You should expect to ice your knee and walk every hour for at least 10 minutes to help with recovery. In fact, your physician will have you move the same day of the operation.

“We will start physical therapy immediately and get you up and walking the same day of your surgery,” Dr. Shah says.

When You Go Home to Heal

“We employ techniques similar to what plastic surgeons utilize,” Dr. Shah says. “In general, all of our stitching stays inside the incision, and then we use a special mesh and skin sealant on the outside. This facilitates a watertight closure and a more cosmetically appealing scar. This can vary based on the patient and surgeon.”

“We also use a waterproof dressing so you can shower immediately,” Dr. Shah adds. “In two weeks, we will remove your bandage.”

Your doctor will advise you to eat healthy, protein-packed foods to give your body the best nutrition possible for recovery.

You should rely on someone else to drive you for a while, and you won’t return to work until your physician clears you. This can vary depending on your particular occupation.

Learn More About What to Expect After Knee Replacement Surgery

Different Types of Knee Replacements and Surgeries

woman who had one of many different types of knee replacements

The types of knee replacements offered today give patients myriad options and put them in the driver’s seat for decision-making. With the help of your orthopedic knee surgeon, you can discuss your options based on imaging, medical history, lifestyle goals, and general health.

Partial Knee Replacement

A partial knee replacement involves only replacing the damaged portion of the knee. The recovery is shorter, and there may be less pain. If you only have arthritis in one but not all parts of your knee, this may be a good option for you when considering the types of knee replacements offered.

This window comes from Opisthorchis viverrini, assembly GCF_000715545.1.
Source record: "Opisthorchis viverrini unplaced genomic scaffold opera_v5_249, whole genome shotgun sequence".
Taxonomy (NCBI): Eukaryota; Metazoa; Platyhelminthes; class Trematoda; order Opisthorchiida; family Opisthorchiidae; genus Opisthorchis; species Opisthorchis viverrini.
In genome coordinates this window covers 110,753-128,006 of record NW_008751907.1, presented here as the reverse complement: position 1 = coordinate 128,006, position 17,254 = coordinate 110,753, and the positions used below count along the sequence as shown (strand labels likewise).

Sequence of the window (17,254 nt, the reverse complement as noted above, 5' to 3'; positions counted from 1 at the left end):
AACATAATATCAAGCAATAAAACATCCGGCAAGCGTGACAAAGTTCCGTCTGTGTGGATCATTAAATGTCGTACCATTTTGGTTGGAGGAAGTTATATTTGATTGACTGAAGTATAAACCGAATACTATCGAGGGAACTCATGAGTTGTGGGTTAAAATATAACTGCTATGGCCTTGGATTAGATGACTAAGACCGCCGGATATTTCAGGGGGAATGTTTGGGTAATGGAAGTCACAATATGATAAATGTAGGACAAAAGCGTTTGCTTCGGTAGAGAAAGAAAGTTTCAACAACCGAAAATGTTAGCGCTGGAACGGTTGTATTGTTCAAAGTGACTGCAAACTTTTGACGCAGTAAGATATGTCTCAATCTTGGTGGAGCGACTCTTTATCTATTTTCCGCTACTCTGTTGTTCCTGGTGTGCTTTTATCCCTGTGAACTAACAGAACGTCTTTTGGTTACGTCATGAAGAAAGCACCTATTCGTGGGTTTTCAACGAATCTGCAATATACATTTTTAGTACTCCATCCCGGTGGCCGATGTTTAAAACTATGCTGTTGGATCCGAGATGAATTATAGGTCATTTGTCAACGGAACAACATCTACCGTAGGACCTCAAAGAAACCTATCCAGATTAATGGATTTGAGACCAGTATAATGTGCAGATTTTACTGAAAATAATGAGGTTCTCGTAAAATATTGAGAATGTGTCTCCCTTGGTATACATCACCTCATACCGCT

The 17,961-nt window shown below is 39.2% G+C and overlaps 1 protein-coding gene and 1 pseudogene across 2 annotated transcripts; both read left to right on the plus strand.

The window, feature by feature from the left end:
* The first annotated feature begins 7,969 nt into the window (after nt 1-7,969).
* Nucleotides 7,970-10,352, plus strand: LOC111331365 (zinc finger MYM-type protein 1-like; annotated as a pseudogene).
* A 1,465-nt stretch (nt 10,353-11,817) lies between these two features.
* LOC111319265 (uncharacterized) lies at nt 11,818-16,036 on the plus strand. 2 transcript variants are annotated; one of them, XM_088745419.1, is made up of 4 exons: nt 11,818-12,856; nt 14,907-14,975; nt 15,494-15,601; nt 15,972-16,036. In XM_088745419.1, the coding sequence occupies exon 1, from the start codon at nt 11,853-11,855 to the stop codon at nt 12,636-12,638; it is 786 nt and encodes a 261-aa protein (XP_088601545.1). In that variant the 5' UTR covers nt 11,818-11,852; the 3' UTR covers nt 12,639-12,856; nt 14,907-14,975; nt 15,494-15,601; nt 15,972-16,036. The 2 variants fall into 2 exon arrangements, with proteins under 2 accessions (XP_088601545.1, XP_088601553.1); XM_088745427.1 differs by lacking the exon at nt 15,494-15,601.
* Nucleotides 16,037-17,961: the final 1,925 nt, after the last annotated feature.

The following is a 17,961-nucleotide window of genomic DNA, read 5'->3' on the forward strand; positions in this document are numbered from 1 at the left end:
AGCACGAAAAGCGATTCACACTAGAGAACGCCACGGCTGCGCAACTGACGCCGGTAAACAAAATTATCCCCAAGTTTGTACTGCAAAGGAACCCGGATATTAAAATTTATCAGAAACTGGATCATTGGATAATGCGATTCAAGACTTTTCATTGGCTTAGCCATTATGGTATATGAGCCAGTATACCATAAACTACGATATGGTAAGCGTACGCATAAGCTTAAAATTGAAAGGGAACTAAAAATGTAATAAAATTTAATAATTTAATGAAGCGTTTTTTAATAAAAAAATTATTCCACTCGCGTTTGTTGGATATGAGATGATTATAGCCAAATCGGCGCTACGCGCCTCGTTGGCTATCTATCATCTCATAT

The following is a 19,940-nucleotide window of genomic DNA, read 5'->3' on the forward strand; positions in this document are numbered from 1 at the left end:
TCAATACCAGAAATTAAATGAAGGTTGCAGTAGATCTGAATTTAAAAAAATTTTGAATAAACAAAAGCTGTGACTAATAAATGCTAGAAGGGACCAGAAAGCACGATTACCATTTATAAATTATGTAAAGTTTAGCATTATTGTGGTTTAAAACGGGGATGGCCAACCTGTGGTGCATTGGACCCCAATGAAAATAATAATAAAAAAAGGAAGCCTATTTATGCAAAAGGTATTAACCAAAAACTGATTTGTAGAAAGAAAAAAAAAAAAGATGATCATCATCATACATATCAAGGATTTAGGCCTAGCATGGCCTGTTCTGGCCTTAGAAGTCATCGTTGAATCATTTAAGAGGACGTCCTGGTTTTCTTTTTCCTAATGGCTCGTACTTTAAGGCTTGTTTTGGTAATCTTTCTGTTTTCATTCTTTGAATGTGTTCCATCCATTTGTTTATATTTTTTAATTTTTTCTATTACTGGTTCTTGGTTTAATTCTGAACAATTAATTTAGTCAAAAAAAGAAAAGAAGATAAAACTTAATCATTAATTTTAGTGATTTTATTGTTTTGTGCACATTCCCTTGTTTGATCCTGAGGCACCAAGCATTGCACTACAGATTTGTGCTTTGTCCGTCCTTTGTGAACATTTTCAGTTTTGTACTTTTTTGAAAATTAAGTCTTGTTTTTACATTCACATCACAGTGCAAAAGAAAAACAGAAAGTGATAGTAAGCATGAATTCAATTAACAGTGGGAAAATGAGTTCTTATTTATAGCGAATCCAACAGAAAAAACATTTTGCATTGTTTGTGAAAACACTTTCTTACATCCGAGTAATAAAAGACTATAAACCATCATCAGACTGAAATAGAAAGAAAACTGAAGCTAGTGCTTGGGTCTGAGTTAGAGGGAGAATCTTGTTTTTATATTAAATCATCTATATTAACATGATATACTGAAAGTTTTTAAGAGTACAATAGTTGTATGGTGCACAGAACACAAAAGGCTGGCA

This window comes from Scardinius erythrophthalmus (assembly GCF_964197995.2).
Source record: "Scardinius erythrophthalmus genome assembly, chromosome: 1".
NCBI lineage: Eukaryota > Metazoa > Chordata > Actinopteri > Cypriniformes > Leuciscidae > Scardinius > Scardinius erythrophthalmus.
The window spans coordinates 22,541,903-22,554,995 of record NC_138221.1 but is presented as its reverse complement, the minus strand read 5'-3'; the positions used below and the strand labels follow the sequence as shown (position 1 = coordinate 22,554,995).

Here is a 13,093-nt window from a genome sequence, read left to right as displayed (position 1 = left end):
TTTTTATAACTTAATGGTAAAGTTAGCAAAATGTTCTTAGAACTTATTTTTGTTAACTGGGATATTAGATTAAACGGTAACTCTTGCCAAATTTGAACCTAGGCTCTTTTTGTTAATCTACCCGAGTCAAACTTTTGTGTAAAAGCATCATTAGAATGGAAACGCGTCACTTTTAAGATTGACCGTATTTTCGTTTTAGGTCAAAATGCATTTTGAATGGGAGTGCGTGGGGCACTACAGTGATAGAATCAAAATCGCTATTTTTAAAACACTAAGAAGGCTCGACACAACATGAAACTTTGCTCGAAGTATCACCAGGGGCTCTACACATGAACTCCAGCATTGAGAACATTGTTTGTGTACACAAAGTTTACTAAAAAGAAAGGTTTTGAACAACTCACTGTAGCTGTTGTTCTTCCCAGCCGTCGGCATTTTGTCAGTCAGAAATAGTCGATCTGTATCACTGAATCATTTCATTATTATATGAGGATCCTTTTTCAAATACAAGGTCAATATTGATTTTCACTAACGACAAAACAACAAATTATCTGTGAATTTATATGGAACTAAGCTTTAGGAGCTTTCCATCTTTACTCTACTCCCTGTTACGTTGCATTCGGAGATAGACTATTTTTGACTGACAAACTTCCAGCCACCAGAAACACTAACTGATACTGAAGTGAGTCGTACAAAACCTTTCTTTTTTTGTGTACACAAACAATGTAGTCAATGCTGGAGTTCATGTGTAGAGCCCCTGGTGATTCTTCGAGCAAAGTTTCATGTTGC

Total Knee Replacement

A total knee replacement removes damaged bone caused by arthritis and replaces it with metal and a very highly studied plastic for parts. The parts are made of strong metals and plastics that last years or even decades, enabling you to regain mobility without pain.

The parts of the body that are cut during the surgery are the very end surfaces of the thighbone, shinbone, and knee cap.

Outpatient Knee Replacement

It has become much more common today to offer outpatient knee replacement surgery. Most patients will go home the same day or have one overnight stay before returning home following their knee surgery.

Studies show patients recover better at home, so at IBJI, we work to get you back to your residence as soon as possible, supported by a home nurse and physical therapist in the initial one to two weeks following surgery.

Learn About the Benefits of Outpatient Joint Replacement

Double Knee Replacement

Some patients opt to get both knees done simultaneously, but it is not typical. This is also referred to as bilateral knee replacement surgery.

“I prefer to do one knee at a time so that a patient can have the best outcome for each knee,” Dr. Shah says. “Bilateral knee replacements can be considered case-by-case, but I don’t typically offer them to patients unless it’s truly needed.”

Robotic or Minimally Invasive Knee Replacement

Robotic knee replacement surgery involves making exact cuts with the aid of a robotic arm. This latest technology enables objective feedback during the operation.

“The robot assists the surgeon with live feedback in establishing perfect alignment and obtaining the maximum range of motion,” Dr. Shah explains.

Knee Resurfacing

During your knee replacement surgery, your orthopedic surgeon will remove the diseased cartilage, primarily due to arthritis or an old injury. Once the area is resurfaced, then the metal and plastic portions can adhere to the bone nicely to improve longevity.

Read Our Ultimate Guide to Finding Knee Pain Relief

Osteotomy Knee Surgery

Another term used to describe the cutting or resurfacing portion of knee replacement surgery.

Knee Revision Surgery